If you are planning a Safari holiday here are some thoughts you should consider before and during your trip.
Know before you go
It’s important to have some idea of what to expect when at the safari location. If your trip involves visiting cities, monuments, beach as well as a Safari ensure you pack your clothes and gadgets accordingly.
If you are planning to go during the winter months to India or Sri Lanka, there will be large areas of dense vegetation, so spotting wildlife will be difficult, but that’s where the fun is. During the summer months, much of the foliage will have dried off and fallen making it far easier to spot the wildlife.
A safari holiday may be a once in a lifetime experience which you will want to document, either by video or more commonly taking photographs.
Unless you are a pro-photographer looking to sell your images, there is no point in carrying a plethora of photographic equipment. Apart from the hassle of lugging the equipment from place to place, chances are you may not get the opportunity to use half of them. If you are solely going for a safari holiday, the most you will need is a good sturdy camera, at least a 200mm zoom lens, spare batteries and an adequate amount of memory cards. Some decide to bring tripods, I have made that mistake before. But consider the mode of transport you will be in during the safari. There may be other people sharing the vehicle so it will become rather cumbersome to set up a tripod. Instead, consider using a monopod. This can be set up fast and has a tiny footprint so you won’t be encroaching on others’ space.
If you prefer to shoot with a camera with an interchangeable lens be aware that if you decide to change the lens in the middle of the safari the last thing you want is dust landing on your sensor. So stick to a lens which has a decent zoom.
Using a flash is strongly discouraged during the safari, so ensure you know your camera well enough to compensate for low light. If you are on a night safari use the guide’s spotlight to paint a wildlife scene.
Most importantly, try not to be stuck behind the camera for the duration of the drive. Take in the surroundings and savour the moment.
To get the most of your safari holiday, its best to try and get a morning and late afternoon drives. Depending on the proximity of your hotel to the reserve entrance, be aware you will need to start very early in the morning. The morning drives will mean getting up before sunrise, in order to ensure you are at the reserve in plenty of time before gates open. Afternoon safaris are normally from around 2 pm till sunset.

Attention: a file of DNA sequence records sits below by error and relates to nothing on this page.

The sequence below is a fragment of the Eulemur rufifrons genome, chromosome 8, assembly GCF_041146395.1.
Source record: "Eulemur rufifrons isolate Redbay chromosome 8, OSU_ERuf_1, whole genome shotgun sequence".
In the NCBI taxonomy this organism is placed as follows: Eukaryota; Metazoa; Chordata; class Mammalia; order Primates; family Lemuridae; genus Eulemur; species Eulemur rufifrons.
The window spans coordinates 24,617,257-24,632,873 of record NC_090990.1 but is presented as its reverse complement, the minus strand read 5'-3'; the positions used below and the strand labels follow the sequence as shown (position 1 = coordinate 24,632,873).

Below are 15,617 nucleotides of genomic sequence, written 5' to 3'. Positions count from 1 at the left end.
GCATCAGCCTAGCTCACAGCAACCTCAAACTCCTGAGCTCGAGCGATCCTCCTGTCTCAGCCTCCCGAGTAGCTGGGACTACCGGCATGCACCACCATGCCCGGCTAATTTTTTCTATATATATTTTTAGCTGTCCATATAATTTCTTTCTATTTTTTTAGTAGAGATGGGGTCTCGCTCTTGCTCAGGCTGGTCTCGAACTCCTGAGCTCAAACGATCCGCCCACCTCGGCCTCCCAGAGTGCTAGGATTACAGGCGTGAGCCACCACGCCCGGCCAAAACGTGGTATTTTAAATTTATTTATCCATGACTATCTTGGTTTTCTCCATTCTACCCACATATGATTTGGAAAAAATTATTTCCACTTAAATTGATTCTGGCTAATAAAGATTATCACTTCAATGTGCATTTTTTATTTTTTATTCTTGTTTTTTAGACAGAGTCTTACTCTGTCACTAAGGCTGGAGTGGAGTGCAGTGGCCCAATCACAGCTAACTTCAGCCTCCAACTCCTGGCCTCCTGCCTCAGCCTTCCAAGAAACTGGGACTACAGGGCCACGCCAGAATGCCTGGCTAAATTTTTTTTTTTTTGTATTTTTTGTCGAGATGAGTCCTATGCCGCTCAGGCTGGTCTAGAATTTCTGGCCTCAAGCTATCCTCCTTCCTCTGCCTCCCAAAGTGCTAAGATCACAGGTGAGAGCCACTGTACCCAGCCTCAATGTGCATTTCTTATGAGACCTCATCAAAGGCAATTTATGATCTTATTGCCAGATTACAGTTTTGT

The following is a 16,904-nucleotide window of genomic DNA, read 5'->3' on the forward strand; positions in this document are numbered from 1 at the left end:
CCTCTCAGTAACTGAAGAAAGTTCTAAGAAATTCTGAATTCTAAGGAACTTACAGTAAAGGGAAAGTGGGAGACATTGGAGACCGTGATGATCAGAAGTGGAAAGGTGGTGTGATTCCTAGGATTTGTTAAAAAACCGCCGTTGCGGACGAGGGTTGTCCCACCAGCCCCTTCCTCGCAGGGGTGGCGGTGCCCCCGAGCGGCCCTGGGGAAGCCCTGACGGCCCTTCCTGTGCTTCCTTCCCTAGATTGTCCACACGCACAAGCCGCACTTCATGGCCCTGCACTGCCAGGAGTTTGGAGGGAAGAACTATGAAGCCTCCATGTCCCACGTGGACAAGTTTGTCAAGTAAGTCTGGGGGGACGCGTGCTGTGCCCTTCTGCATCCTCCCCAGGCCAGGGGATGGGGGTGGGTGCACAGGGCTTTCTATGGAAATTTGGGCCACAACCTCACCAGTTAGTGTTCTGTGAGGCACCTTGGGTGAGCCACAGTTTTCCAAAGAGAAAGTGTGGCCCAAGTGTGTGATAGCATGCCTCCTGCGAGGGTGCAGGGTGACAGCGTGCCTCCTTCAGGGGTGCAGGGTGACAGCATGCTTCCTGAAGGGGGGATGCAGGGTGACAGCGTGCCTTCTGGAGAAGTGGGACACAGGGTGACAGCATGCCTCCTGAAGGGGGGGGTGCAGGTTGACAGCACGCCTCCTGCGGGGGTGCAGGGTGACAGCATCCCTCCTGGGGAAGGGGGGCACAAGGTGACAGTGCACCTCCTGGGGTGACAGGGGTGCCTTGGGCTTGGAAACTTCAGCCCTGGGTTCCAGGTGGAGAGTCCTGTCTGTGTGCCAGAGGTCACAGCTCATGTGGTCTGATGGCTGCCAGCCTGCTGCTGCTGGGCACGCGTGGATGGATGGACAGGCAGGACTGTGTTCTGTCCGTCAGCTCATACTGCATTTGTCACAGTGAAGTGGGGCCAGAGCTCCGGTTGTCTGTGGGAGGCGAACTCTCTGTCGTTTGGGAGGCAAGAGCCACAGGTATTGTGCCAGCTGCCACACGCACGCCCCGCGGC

As the early morning drives can get very cold ensure you are wearing adequate clothing, I prefer wearing layers, as over the course of the excursion the temperature does steadily get warmer. As tempting as it sounds, shorts on a safari aren’t the most practical. Remember, you will be going through thick vegetation in certain areas and getting scratched by the plants might not be so pleasant, so some long trousers will be a plus. Ladies may want to bring your sports bra for those bumpy bush tracks used to explore the area on game drives. Try and keep your choice of colours subdued. Lighter colours reflect the sun and are therefore cooler, white is best but off-white is more forgiving after a dusty drive. Don’t forget your sunglasses and a sunhat.
The drive can get very dusty so carry some wet wipes to freshen up. Majority of the hotels will provide you with bottled water and some light bites, but just in case they don’t, remember to take your water bottle.
Taking your children on a safari holiday is something that will be indelibly etched in their memory, even more so when they spot their first big cat. However, due to the very nature of the terrain in the reserves can mean a quite bumpy ride, so best not to take very young children. As mentioned earlier, it can get quite dusty during the drive, so remember to carry some disposable face masks for the little ones, sunglasses would also be a plus. Don’t forget the sunscreen.
Ask questions. Normally during the drives, you will be accompanied by a driver and a forest guide, be sure to ask questions. Look out for pug marks on the ground, scratches on the trees, the change in the atmosphere in the jungle, all telling signs of nearby game.
Animals are unpredictable, so on occasion, you can wait for what seems like an eternity and not spot the elusive big cat, however on other occasions you could stumble upon the animal the moment you drive into the reserve. So relax and enjoy the experience.
Don’t put too much pressure on yourself to see it all, take pleasure in just being out in the wild. Letting go of expectations and simply living in the moment is the surefire way to increase your enjoyment of the whole safari experience.
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